Good riddance, Raila tells MPs on party poll


Cord leader Raila Odinga said he is not threatened by the decision of Luo Nyanza politicians to pull out of the February 28 ODM elections, which has triggered speculation that they could be headed for another political party.

The former prime minister said the MPs approached him seeking endorsement, but he declined and advised them to face the delegates during the Orange Democratic Movement elections.

Senior ODM politicians including Nairobi Governor Evans Kidero, Siaya Senator James Orengo and MPs Dalmas Otieno (Rongo) and John Mbadi (Gwassi) have pulled out of the race for the various party positions.

Mr Otieno on Friday claimed he was forced out of the contest and pointed an accusing finger at Mr Odinga.

The pull out came after Mr Odinga strongly reprimanded Luo politicians who were demanding that the position of secretary-general be reserved for their region, which is one of the party’s strongholds.

The withdrawal has been interpreted as a rebellion against Mr Odinga who has been accused of coercing Luo politicians to pull out of the contest to create room for his favoured candidates.

Concerns have also been raised by a section of party members that the ODM party leader could be isolating himself from key party stalwarts, a move that could weaken the movement fighting to regain its footing after the bruising General Election last March.

A few weeks ago, rumours went round that Orange House had a preferred line up for the next party leaders. But the party hierarchy denied the authenticity of the list that was being circulated.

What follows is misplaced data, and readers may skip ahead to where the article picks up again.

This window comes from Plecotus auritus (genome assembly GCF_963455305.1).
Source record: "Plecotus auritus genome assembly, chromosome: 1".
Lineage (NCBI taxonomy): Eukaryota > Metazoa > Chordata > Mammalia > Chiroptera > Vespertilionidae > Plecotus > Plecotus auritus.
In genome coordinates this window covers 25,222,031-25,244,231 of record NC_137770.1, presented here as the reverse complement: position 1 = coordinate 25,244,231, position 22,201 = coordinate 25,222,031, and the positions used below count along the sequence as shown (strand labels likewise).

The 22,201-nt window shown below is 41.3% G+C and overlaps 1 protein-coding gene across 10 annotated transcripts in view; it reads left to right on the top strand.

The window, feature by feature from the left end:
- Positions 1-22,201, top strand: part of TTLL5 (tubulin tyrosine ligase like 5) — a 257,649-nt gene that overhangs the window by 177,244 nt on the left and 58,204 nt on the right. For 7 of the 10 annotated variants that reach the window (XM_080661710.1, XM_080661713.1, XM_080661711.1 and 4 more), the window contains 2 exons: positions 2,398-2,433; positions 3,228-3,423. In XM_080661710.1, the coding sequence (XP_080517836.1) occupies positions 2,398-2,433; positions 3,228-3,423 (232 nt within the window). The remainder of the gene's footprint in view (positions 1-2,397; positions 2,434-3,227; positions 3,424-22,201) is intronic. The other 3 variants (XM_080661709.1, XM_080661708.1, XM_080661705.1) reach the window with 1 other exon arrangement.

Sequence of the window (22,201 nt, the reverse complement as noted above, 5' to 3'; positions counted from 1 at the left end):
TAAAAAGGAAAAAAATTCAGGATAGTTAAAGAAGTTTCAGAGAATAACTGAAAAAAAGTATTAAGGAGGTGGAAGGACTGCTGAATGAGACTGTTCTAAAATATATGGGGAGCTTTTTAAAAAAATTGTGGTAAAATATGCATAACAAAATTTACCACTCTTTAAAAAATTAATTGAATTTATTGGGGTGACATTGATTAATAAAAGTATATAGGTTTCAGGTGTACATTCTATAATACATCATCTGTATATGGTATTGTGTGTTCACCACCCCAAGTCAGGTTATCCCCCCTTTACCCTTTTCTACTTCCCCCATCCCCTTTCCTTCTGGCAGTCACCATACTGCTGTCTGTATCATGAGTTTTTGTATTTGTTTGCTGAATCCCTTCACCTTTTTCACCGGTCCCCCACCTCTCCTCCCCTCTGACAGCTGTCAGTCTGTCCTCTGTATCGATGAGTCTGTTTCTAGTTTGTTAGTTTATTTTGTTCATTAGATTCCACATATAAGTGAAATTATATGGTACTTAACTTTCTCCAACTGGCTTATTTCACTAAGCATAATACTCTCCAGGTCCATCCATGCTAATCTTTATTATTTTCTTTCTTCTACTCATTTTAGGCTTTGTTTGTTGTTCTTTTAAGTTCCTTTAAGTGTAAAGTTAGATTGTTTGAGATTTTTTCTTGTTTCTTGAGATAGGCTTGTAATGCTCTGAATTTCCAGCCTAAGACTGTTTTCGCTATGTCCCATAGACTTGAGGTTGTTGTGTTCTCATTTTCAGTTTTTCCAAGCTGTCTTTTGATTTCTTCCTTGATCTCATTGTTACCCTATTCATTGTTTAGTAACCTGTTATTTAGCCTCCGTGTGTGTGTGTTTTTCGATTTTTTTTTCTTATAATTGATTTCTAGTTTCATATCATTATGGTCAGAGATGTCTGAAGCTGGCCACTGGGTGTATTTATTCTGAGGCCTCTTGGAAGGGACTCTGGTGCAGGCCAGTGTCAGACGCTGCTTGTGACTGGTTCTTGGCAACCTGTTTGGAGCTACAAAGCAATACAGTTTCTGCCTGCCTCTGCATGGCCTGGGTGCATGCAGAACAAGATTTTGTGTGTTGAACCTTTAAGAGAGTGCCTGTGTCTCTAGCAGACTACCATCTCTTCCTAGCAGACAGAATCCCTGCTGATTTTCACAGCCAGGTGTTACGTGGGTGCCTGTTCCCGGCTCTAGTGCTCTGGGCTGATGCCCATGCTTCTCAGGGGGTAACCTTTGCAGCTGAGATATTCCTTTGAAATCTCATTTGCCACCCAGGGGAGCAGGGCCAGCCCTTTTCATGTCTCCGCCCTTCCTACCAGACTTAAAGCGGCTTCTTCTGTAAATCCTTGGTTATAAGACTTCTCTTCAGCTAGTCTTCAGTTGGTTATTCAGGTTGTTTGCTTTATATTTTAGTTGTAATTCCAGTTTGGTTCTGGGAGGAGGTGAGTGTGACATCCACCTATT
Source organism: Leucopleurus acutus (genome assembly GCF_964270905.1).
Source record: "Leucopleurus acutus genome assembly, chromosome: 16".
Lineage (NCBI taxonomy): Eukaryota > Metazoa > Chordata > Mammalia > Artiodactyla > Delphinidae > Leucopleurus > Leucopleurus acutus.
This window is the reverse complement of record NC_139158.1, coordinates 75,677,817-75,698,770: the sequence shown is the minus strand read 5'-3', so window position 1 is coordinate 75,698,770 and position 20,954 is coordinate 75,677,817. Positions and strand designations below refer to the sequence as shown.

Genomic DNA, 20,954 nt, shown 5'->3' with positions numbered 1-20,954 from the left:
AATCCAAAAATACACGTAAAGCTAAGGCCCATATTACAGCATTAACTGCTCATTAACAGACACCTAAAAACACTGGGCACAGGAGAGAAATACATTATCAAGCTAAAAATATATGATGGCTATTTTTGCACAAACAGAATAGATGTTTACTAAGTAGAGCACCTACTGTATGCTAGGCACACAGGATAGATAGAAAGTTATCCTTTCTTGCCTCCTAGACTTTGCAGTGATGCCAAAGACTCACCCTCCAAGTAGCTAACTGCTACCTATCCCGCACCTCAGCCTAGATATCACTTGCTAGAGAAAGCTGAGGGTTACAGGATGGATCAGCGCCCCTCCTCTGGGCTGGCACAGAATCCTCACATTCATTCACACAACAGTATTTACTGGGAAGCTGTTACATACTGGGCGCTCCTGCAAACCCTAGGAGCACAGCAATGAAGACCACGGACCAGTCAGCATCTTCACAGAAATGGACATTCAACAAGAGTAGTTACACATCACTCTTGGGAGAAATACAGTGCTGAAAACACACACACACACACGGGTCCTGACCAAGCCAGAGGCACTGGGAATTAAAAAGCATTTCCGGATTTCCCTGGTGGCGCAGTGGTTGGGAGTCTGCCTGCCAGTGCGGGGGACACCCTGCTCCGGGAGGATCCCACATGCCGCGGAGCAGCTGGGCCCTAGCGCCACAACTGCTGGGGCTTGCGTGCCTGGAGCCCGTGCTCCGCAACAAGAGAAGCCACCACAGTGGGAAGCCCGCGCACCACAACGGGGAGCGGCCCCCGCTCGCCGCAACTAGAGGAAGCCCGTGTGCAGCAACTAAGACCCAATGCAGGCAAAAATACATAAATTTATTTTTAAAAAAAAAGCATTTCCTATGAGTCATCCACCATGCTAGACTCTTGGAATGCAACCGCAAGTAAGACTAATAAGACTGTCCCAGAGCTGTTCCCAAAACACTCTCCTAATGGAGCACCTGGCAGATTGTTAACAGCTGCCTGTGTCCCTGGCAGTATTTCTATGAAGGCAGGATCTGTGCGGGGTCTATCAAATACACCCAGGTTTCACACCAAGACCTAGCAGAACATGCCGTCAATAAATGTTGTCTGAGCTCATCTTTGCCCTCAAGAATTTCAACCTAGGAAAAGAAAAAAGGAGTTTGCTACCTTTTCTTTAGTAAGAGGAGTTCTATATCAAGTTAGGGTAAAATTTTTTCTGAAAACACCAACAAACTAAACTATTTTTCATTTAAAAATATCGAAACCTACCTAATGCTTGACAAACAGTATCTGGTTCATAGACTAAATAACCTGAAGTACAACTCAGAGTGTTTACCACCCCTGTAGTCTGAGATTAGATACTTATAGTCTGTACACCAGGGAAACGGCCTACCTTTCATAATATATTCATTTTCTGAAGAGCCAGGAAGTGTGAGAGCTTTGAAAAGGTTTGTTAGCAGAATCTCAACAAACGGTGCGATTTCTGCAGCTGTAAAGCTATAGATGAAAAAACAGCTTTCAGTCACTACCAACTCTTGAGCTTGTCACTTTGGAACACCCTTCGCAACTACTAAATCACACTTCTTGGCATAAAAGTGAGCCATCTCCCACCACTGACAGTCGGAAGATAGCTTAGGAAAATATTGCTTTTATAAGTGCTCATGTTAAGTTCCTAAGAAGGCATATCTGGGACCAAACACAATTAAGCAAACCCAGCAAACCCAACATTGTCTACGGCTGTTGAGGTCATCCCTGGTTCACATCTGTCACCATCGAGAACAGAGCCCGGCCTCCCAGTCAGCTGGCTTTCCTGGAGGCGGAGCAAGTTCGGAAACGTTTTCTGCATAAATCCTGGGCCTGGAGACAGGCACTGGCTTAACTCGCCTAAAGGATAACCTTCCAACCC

In a conversation with Sunday Nation at his Bondo home on Friday morning, Mr Odinga said while the politicians were free to run, he was angered by demands that certain posts be reserved for Luo Nyanza.

“Some of them approached me seeking support to contest various seats. I told them that as a party leader I had a responsibility to ensure a fair playing ground for all. My standard answer to all of them was that they should apply and seek the support of members,” he said during the breakfast interview.

“I was uncomfortable by the impression they were creating that they are first class members of the party and the others are second class,” Mr Odinga said.

His concern, he told Sunday Nation, was that the call could scare party supporters from other sections of the country and reduce ODM to a “Luo party”.

“ODM is a national mass movement. What would be the reaction of regions such as Western, Teso, Coast, Kisii, Samburu, Maasai and Turkana which show a lot of emotional support for the party?”

He added: “As a party leader I had a duty to set the record straight and confront the negative propaganda by saying that no post was a preserve of any region for that would be against the party constitution and would alienate other members of the party. It is better for them to understand that such stupid politics are against the interests of the party.”

Advising aggrieved MPs to channel their concerns through party organs, Mr Odinga said he is unperturbed by the heat that elections had generated and sounded confident that the movement will remain intact.

“We don’t feel threatened. What is going on is an exercise in democracy. People are weighing their options. ODM will emerge stronger from the elections,” he said.

Mr Mbadi and Mr Otieno had expressed interest in the post of secretary-general held by Kisumu Senator Anyang Nyong’o, while Dr Kidero wanted to be vice-chairman. There were reports that Mr Orengo was interested in the secretary-general’s position, but he later said he has no intentions to vie for the seat.

Mr Odinga said Dr Kidero had met him and offered to drop out of the contest, saying his hands were already full as governor of Nairobi.

“He had discussed the decision with me. We agreed that he continues to serve ODM from current post for it is a party position. He is an ODM governor who has a constitutional duty to serve both Jubilee and Cord supporters in the city.”